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- SONIC/DENSITY WELL LOG DATA EDITING WITH well log data editing with pseudo curve generation- ... single logs. a new method, that ... wireline data synthetic seismograms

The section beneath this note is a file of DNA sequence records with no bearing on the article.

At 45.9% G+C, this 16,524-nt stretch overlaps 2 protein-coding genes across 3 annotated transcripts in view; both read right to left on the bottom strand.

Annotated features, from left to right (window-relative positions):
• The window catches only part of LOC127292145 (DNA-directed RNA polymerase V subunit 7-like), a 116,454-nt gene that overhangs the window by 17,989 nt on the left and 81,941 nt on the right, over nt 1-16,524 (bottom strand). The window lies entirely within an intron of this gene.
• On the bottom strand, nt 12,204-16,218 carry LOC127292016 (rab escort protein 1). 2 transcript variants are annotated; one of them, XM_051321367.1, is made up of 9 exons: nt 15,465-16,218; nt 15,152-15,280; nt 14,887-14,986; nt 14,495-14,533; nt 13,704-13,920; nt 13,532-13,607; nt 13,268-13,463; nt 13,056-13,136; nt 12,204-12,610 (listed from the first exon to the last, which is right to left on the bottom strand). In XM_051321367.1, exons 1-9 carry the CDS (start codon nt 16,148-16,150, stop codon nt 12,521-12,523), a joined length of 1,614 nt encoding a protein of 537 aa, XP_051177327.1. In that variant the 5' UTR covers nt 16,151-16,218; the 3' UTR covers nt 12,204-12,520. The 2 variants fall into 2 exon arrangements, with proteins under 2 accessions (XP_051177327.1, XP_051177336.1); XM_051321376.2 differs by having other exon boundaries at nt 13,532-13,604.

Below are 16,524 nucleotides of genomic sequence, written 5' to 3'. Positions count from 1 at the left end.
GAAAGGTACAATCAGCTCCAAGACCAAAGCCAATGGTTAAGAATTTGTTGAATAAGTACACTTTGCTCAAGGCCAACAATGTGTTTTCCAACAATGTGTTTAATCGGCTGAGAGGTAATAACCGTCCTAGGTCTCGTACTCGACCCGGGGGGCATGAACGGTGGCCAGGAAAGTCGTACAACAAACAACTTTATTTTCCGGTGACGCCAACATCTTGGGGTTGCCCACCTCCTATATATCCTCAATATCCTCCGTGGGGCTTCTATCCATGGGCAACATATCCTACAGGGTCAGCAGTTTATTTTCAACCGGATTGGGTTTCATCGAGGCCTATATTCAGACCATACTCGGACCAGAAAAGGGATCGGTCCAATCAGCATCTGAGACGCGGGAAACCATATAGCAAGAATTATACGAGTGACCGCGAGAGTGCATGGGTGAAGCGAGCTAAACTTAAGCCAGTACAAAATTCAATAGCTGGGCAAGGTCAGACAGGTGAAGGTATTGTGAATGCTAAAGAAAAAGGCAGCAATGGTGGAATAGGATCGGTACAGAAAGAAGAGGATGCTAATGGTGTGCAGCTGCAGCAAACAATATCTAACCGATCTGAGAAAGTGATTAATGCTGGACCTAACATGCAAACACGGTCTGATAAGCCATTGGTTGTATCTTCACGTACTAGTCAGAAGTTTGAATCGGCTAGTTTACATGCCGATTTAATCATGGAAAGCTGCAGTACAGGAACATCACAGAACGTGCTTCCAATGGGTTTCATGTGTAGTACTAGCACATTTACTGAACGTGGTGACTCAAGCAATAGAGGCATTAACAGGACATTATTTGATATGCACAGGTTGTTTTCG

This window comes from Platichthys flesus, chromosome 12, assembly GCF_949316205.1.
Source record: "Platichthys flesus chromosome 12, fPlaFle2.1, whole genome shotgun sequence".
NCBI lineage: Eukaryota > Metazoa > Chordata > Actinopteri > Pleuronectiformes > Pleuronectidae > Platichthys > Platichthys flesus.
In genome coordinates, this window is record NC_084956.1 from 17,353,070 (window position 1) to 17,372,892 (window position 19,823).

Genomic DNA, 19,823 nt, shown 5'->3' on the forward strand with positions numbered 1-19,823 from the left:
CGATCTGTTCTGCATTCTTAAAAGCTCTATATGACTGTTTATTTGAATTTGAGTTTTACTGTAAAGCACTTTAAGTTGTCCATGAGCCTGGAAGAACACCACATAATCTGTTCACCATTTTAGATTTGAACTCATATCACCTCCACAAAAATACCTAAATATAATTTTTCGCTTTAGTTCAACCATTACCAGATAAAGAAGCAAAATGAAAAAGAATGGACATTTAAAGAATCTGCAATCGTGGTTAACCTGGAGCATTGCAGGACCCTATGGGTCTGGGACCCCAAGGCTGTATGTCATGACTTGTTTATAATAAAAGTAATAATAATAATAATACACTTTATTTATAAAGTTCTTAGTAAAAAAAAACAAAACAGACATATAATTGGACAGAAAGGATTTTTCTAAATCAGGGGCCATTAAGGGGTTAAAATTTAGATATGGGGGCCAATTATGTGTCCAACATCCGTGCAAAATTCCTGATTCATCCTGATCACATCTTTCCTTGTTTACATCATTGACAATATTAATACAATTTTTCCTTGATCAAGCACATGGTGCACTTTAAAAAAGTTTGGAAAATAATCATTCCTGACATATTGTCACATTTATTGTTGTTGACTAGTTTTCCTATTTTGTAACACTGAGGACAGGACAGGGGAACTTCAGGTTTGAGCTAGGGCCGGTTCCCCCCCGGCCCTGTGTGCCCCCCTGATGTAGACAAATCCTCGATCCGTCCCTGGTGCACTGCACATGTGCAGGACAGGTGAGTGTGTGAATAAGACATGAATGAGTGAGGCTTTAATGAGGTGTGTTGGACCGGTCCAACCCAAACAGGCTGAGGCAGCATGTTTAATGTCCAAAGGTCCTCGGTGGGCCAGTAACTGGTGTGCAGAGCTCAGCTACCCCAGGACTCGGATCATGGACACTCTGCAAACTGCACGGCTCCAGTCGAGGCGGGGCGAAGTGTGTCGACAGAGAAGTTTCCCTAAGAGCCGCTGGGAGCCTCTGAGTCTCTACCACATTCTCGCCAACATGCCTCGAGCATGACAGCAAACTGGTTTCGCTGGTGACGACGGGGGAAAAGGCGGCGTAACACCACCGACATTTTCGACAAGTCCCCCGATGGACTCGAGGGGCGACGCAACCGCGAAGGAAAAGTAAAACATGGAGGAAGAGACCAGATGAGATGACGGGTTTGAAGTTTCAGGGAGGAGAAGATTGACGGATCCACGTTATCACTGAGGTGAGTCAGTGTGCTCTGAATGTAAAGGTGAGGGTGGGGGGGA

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1SONIC/DENSITY WELL LOG DATA EDITING WITH PSEUDO CURVE GENERATION- INDONESIAN EXAMPLES USING A MULTIPLE CROSSPRODUCT NON-LINEAR METHOD Tony D. Lawrence A. Kohar Budi Sukamto Heru Pramono Atlantic Richfield Indonesia, Inc. ABSTRACT Sonic and density well log data are vital for geophysicists, petrophysicists, engineers and geologists in the search and evaluation of economic oil and gas reserves. In many cases, however, the data are missing or need editing due to environmental effects such as sonic cycle skipping or density rugose hole and washout effects. In the past, most methods relied on manual well log editing or pseudo curve generation using single logs. A new method, that automatically edits sonic and density logs and that generates pseudo curves from combinations of other logs, has been developed. By incorporating the crossproducts of multiple curves as an addition to the conventional linear multiple regression techniques, more accurate non-linear data correlations can be obtained which yield better results. Preliminary applications of this new approach include improved synthetic seismograms, pseudo sonic/density log predictions, replacement of bad or missing well log data, calibration of logs to core data, and better well log quality control. For example, gamma ray, density and neutron data may be calibrated to generate a pseudo sonic curve that can be used in places where the sonic is missing or bad. This method has been tested in Indonesia over the last few years and several examples demonstrate the benefits and advantages of using this approach. Additional future applications such as permeability estimations and production prediction may also be possible. PROGRAM APPLICATIONS: 1. Well Log Data Quality Control 2. Edit Sonic Logs to Remove Cycle Skips 3. Edit Density Logs for Borehole Washout Effects 4. Edit Other Logs for Environmental Effects 5. Verify Questionable Log Responses 6 Generate Curves to Replace Bad or Missing Data 7. Sonic Log Prediction 8. Calibrate Logs to Core Data and Generate Data in Non-Cored Zones 9. Other Applications - Possible DST, Production Prediction 2PROGRAM DESCRIPTION: The automatic curve editing and generating program is divided into two separate parts: STEP 1: (ACECAL-Automatic Curve Editing and Calibration) The ACECAL program calibrates three input curves to a fourth input reference curve to determine coefficients that can be applied to the three input curves for generating a new reference curve using STEP 2. STEP 2: (ACEGEN-Automatic Curve Editing and Generation) The ACEGEN program applies the coefficients previously determined from ACECAL to the three input curves to generate a new reference curve that can be used to replace the original reference curve. PROGRAM METHOD: A reference curve such as a sonic, density, etc. is selected for editing or calibration. Three other curves that are anticipated to have some reasonable correlation to the reference curve are then chosen for calibration to the reference curve over intervals containing good quality data. The program ACECAL calculates the coefficients that best fit the correlation curves to the reference curve according to a special non-linear multiple regression technique described in the appendix. The program ACEGEN uses the results of the ACECAL program to manufacture a new corrected or synthetic curve that can be used to replace or fill in the reference curve. 3ACECAL PROGRAM: (STEP 1 - CALIBRATION) PROGRAM OPTIONS: 1. Reference curve is selected for editing or calibration 2. Three input curves may be chosen for calibration to reference curve 3. Discriminator curve may be used to include certain ranges of data 4. A second discriminator curve may be used to exclude certain ranges of data 5. Data normalization is optional 6. A logarithmic function may be selected for the reference curve if desired 7. Sample increment may be chosen to skip samples 8. Noise damping factor is optional PROGRAM PARAMETERS: CURVE1IN - First input curve name CURVE2IN - Second input curve name CURVE3IN - Third input curve name CURVE EDIT - Reference curve to be edited or generated DEPTH CRV - Depth curve name CURVINCLUD - Discriminator curve used to include data CURVEXCLUD - Discriminator curve used to exclude data NORMALIZE - Flag to automatically normalize data LOGARITHM - Flag to use logarithm of reference curve START DEP - Top starting depth for calibration STOP DEP - Bottom stopping depth for calibration INCLUD MIN - Minimum value of CURVINCLUD for discrimination INCLUD MAX - Maximum value of CURVINCLUD for discrimination EXCLUD MIN - Minimum value of CURVEXCLUD for discrimination EXCLUD MAX - Maximum value of CURVEXCLUD for discrimination STEP INCR. - Step depth increment for selecting samples NOISE % - Percent noise factor for damping/stabilization PROGRAM OUTPUT CURVES: FLAGZ - Curve which has a value of 1 over the zones used for calibration NX - A curve that represents the cumulative number of calibration points PROGRAM OUTPUT FILE: CURVECAL.OUT -Output file containing the coefficients and statistical parameters 4ACEGEN PROGRAM: (STEP 2 - GENERATION) PROGRAM OPTIONS: 1. Same reference curve is selected for editing or generation as chosen in ACECAL (If no reference curve is available, DEPTH can be used to generate a new one) 2. Same three input curves are selected as chosen in ACECAL 3. Reference curve may be increased and/or decreased in value 4. A logarithmic function may be selected for the reference curve if also chosen on ACECAL program 5. A maximum difference between the original reference and new computed curve may be chosen for selective editing 6. A discriminator curve may be chosen for selective zone editing PROGRAM PARAMETERS: CURVE1IN - First input curve name CURVE2IN - Second input curve name CURVE3IN - Third input curve name CURVE EDIT - Reference curve to be edited or generated DISCRIM. - Discriminator curve for curve generation INCREASE - Flag for generated curve to only increase in value DECREASE - Flag for generated curve to only decrease in value LOGARITHM - Flag to use logarithm of reference curve DIFF. MAX - Maximum difference between computed curve and reference curve. (used to prorate or totally replace the reference curve in zones where the difference exceeds this value) DISC. MIN - Minimum value of discriminator curve DISC. MAX - Maximum value of discriminator curve PROGRAM OUTPUT CURVES: CURVECAL - Curve computed from coefficients CURVENEW - The new edited or generated reference curve EDITFACT - A factor between 0 and 1 that indicates the ratio of the difference between the new and the original curve to the maximum difference selected. Used for quality control and to reduce abrupt changes at edited boundaries. (SEE APPENDIX FOR THEORETICAL DETAILS) 5EXAMPLE: A comparison of a synthetic seismogram computed from a real sonic versus one computed from the pseudo-sonic generated from the ACECAL and ACEGEN programs is shown in Figure 1. The pseudo-sonic was computed using the gamma ray (clay volume), density and neutron logs, from logging-while-drilling (LWD) measurements. The calibration was determined using combined data from four nearby wells and the ACECAL output results are listed below. CALIBRATION RESULTS FROM ACECAL PROGRAM: Y=SONIC TRAVEL TIME (SEC/FT) X1=CLAY VOLUME (DECIMAL, FROM GAMMA RAY) X2=DENSITY (G/CC) X3=NEUTRON POROSITY (LIMESTONE DECIMAL UNITS) CALIBRATION COEFFICIENTS: a0= 36.1781946574 a1= 6.5839349814 a2= 8.6390224654 a3=104.2473527381 a4= -5.2942970401 a5= 38.2546658105 a6= 26.2068481686 a7= -2.8478019209 COEFFICIENT OF DETERMINATION (R**2)= .562 COEFFICIENT OF MULTIPLE CORRELATION (R)= .750 STANDARD ERROR OF ESTIMATE= 11.516 SEC/FT The pseudo-sonic curve was computed using ACEGEN to apply the above calibration coefficients. From Figure 1 there is an excellent agreement between the real vs. pseudo-sonic generated seismograms. 6APPENDIX: Conventional multiple linear regression uses the following general form: 1 Y A A X0 ii 1ni .....(1) where Y is the dependent variable, Xi are the independent variables, A0 is a constant, Ai are the coefficient constants, and n is the number of independent variables. The Automatic Curve Editing, Calibration and Generation programs, ACECAL and ACEGEN, are based on the same principles generally used with multiple linear regression, but provide a much better correlation by allowing the linear coefficients to vary as functions of the input curve values. This technique leads to the use of inter-variable cross products of the input curves and effectively provides additional variables that enhance the correlation process. For instance, in the standard multiple linear regression approach, a reference curve Y can be calibrated to three input curves X1, X2, and X3 to determine an equation of best fit such as: Y = A0 + A1*X1 + A2*X2 + A3*X3 .....(2) where: A0, A1, A2, and A3 are coefficient constants. However, if the coefficients A1, A2, and A3 are allowed to vary as linear functions of the other input curves, then cross products of the variables are generated that can be used as additional input curves. Tests were initially made assuming A1 to be a linear function of X2 and X3, with A2 a function of X1 and X3, and with A3 a function of X1 and X2, etc.: For example letting: A0 = a0 .....(3) A1 = f(X2,X3) = a10 + a12*X2 + a13*X3 .....(4) A2 = f(X1,X3) = a20 + a21*X1 + a23*X3 .....(5) A3 = f(X1,X2) = a30 + a31*X1 + a32*X2 .....(6) leads to new coefficients a0,...a6 with additional cross products: Y = a0+a1*X1+a2*X2+a3*X3+a4*X1*X2+a5*X1*X3+a6*X2*X3 .....(7) where: a0 = a0 .....(8) a1 = a10 .....(9) a2 = a20 ...(10) a3 = a30 ...(11) a4 = a12 + a21 ...(12) a5 = a13 + a31 ...(13) a6 = a23 + a32 ...(14) 7Tests made using equation (7) yielded improved correlation coefficients with less standard error of estimate when compared to the ones using equations (1) or (2). The Automatic Curve Editing and Generating program (ACEGEN) that is being tested currently adds a triple cross product of X1*X2*X3 to yield a total of seven variables plus one constant and appears to be a slight improvement over equation (7): Y = a0+a1*X1+a2*X2+a3*X3+a4*X1*X2+a5*X1*X3+a6*X2*X3+a7*X1*X2*X3 ...(15) The use of the multiple cross products appears to fit a wider range of curve shapes and to provide a more accurate correlation than by using only straight multiple linear regression. Further improvements may be obtained by expanding the process to include more than three variables. Equation (15) is the one currently being used with linear and logarithmic reference curve options as part of the ACECAL and ACEGEN programs. PROGRAM HISTORY: Original code developed by T.D. Lawrence and converted to FORTRAN for use as a user program on the PC based PETCOM Log Analysis System. Options for normalization and noise damping added using code provided by Vaughn Ball. ACKNOWLEDGMENTS: The authors would like to thank PERTAMINA, Atlantic Richfield Indonesia, Inc. and all Northwest Java PSC partners for permission to present this poster session. We also acknowledge the special help of the Wayne Suyenaga and Vaughn Ball in this endeavor. Additional encouragement was received from ARCO Indonesia management, including John R. Duncan and Firman A. Yaman. Support from ARCO management in Plano is also appreciated. REFERENCES: 1. Numerical Recipes, Cambridge University Press, 1992. pp. 509-515. 8GAMMARAYAPI0 150CALIPERin.6 16CLAY_VOLdecimal0 1DEEP_RESOhn-m0.2 2000DENSITYg/cc1.71 2.71NEUTRONdecimal0.6 0DENSITY NEUTRONREAL_SONusec/ft140 40PSEUDSONusec/ft140 40002) ESA-7520053005400550056005700580059006000REAL-SONIC PSEUDO -SONICWIRELINE DATA SYNTHETIC SEISMOGRAMSCOMPARISON OF SYNTHETIC SEISMOGRAMS: REAL-SONIC VS. PSEUDO-SONIC 9PROGRAM DESCRIPTION:The automatic curve editing and generating program is divided into two separate parts:STEP 1: (ACECAL-Automatic Curve Editing and Calibration) The ACECAL program calibrates three input curves to a fourth input reference curve todetermine coefficients that can be applied to the three input curves for generating a newreference curve using STEP 2.STEP 2: (ACEGEN-Automatic Curve Editing and Generation) The ACEGEN program applies the coefficients previously determined from ACECAL to thethree input curves to generate a new reference curve that can be used to replace the originalreference curve. 10PROGRAM METHOD: A reference curve such as a sonic, density, etc. is selected for editing orcalibration. Three other curves that are anticipated to have some reasonablecorrelation to the reference curve are then chosen for calibration to the referencecurve over intervals containing good quality data. The program ACECALcalculates the coefficients that best fit the correlation curves to the reference curveaccording to a special non-linear multiple regression technique described in theappendix. The program ACEGEN uses the results of the ACECAL program tomanufacture a new corrected or synthetic curve that can be used to replace or fillin the reference curve. 11ACECAL PROGRAM: (STEP 1 - CALIBRATION)PROGRAM OPTIONS:1. Reference curve is selected for editing or calibration2. Three input curves may be chosen for calibration to reference curve3. Discriminator curve may be used to include certain ranges of data4. A second discriminator curve may be used to exclude certain ranges ofdata5. Data normalization is optional6. A logarithmic function may be selected for the reference curve ifdesired7. Sample increment may be chosen to skip samples8. Noise damping factor is optional 122. 3. 4. 5. 6. ACEGEN PROGRAM: (STEP 2 - GENERATION) PROGRAM OPTIONS:1. Same reference curve is selected for editing or generation as chosen in ACECAL (If no reference curve is available, DEPTH can be used to Same three input curves are selected as chosen in ACECAL Reference curve may be increased and/or decreased in value A logarithmic function may be selected for the reference curve if also chosen on ACECAL programA maximum difference between the original reference and new computed curve may be chosen for selective editingA discriminator curve may be chosen for selective zone editing 1. 13WELL 1WELL 2WELL 3WELL 4COMPOSITE CALIBRATION WELLSYIELD(2600)(4350)--------(2100)100020003000400050006000700080009000(4600)--------(1850)(4800)--------(2900)(5300)ACECAL PROGRAMEXAMPLE:DATA FROM 4 WELLS COMBINED FOR CALIBRATIONY=a0+a1*X1+a2*X2+a3*X3+a4*X1*X2+a5*X1*X3+a6*X2*X3+a7*X1*X2*X3where:Y=Sonic Travel TimeX1=Clay Volume (decimal from Gamma Ray)X2=Density (g/cm3)X3=Neutron (decimal porosity units)CALIBRATION RESULTS COEFFICIENTS:a0 = 36.1781946574a1 = 6.5839349814a2 = 8.6390224654a3 = 104.2473527381a4 = -5.2942970401a5 = 38.2546658105a6 = 26.2068481686a7 = -2.8478019209COEFFICIENT OF DETERMINATION(R**2)= .562COEFFICIENT OF MULTIPLE CORRELATION(R)= .750STANDARD ERROR OF ESTIMATE= 11.516STARTING DEPTH= 1.000STOPPING DEPTH= 9600.000NUMBER OF POINTS= 19099.GAMMARAYAPI0 150CALIPERin.6 16CLAY_VOLdecimal0 1WELL_NUM 0 5DEEP_RESOhm-m0.2 20DENSITYg/cc1.71 2.71NEUTRONdecimal0.6 0DENSITY NEUTRONREAL_SONusec/ft 24040PSEUDSONusec/ft240 40 14YIELDCALIBRATION RESULTS COEFFICIENTS:a0 = 36.1781946574a1 = 6.5839349814a2 = 8.6390224654a3 = 104.2473527381a4 = -5.2942970401a5 = 38.2546658105a6 = 26.2068481686a7 = -2.8478019209COEFFICIENT OF DETERMINATION(R**2)= .562COEFFICIENT OF MULTIPLE CORRELATION(R)= .750STANDARD ERROR OF ESTIMATE= 11.516STARTING DEPTH= 1.000STOPPING DEPTH= 9600.000NUMBER OF POINTS= 19099.ACEGEN PROGRAMEXAMPLE:PSEUDO SONIC GENERATED FROM PREVIOUS CALIBRATIONLWD Logs Only GAMMARAYAPI0 150VCLDECIMAL0 1DEEP_RESOhm-m0.2 20DENSITYg/cc1.71 2.71NEUTRONdecimal0.6 0DENSITY NEUTRONPSEU_DT 14040003) ESA-6 PILOT HOLEY=a0+a1*X1+a2*X2+a3*X3+a4*X1*X2+a5*X1*X3+a6*X2*X3+a7*X1*X2*X3where:Y=Calculated Pseudo-Sonic Travel TimeX1=Clay Volume (decimal from Gamma Ray)X2=Density (g/cm3)X3=Neutron (decimal porosity units) 15CALIBRATION RESULTS COEFFICIENTSa0 = 504.2288394385 a1 = -25.3889549837 a2 = -183.1088340463 a3 = -386.5522424022 a4 = 27.3621813275 a5 = 20.5341463046 a6 = 186.8900451564 a7 = -15.6310895149COEFFICIENT OF DETERMINATION(R**2)= .698COEFFICIENT OF MULTIPLE CORRELATION(R)= .836STANDARD ERROR OF ESTIMATE= 11.837STARTING DEPTH= 2200.000STOPPING DEPTH= 4100.000NUMBER OF POINTS= 1693.CURVE_INCLUDE=DTINCLMIN=40INCLMAX=160YIELD AUTOMATIC CYCLE SKIP REMOVALEXAMPLE: FIELD ARRAY SONIC LOG CYCLE SKIPS REMOVED USING ACECAL/ACEGENACCURACY CONFIRMED LATER BY STC WAVEFORM PROCESSINGY=a0+a1*X1+a2*X2+a3*X3+a4*X1*X2+a5*X1*X3+a6*X2*X3+a7*X1*X2*X3where:Y=Calculated Pseudo-Sonic Travel TimeX1=Clay Volume (decimal from Gamma Ray)X2=Density (g/cm3)X3=Neutron (decimal porosity units)GAMMARAYAPI0 150CALIPERin.6 16CLAY_VOLdecimal0 1DEEP_RESOhm-m0.2 20DENSITYg/cc1.71 2.71NEUTRONdecimal0.6 0DENSITY NEUTRONREAL_SONusec/ft40PSEUDSONusec/ft240 40FLAGZ 10 0FLAGZ 0STC_PROCPSEUDSONusec/ft240 40200030004000usec/ft240240 40 40 16YIELD OFFSET WELL DEPTH EXTENSION /AUTOMATIC CYCLE SKIP REMOVALEXAMPLE: FIELD ARRAY SONIC LOG EXTENDED IN DEPTH AND CYCLE SKIPS REMOVEDUSING CALIBRATIONS FROM OFFSET WELLY=a0+a1*X1+a2*X2+a3*X3+a4*X1*X2+a5*X1*X3+a6*X2*X3+a7*X1*X2*X3where:Y=Calculated Pseudo-Sonic Travel TimeX1=Clay Volume (decimal from Gamma Ray)X2=Density (g/cm3)X3=Neutron (decimal porosity units)30004000GAMMARAYAPI0 150CALIPERin.6 16CLAY_VOLdecimal0 1DEEP_RESohm-mDENSITYg/cm3NEUTRONdecimalDENSITY NEUTRONREAL_SONusec/ft40PSEUDSONusec/ftOLD FIRST READINGEXTENDED FIRST READING>240CALIBRATION RESULTS COEFFICIENTS(FROM PREVIOUS OFFSET WELL)a0 = 504.2288394385 a1 = -25.3889549837 a2 = -183.1088340463 a3 = -386.5522424022 a4 = 27.3621813275 a5 = 20.5341463046 a6 = 186.8900451564 a7 = -15.6310895149COEFFICIENT OF DETERMINATION(R**2)= .698COEFFICIENT OF MULTIPLE CORRELATION(R)= .836STANDARD ERROR OF ESTIMATE= 11.837STARTING DEPTH= 2200.000STOPPING DEPTH= 4100.000NUMBER OF POINTS= 1693.CURVE_INCLUDE=DTINCLMIN=40INCLMAX=1601.71 2.710.6 020 240 40400.2 17ACECALY=a0+a1*X1+a2*X2+a3*X3+a4*X1*X2+a5*X1*X3+a6*X2*X3+a7*X1*X2*X3 ACECAL VS. CONVENTIONAL REGRESSIONCONVENTIONAL LINEAR REGRESSIONConventional multiple linear regression uses thefollowing general form:orY=a0+a1*X1+a2*X2+a3*X3Y A0 Aii 1nXi where:Y=Calculated Pseudo-Sonic Travel TimeX1=Clay Volume (decimal from Gamma Ray)X2=Density (g/cm3)X3=Neutron (decimal porosity units)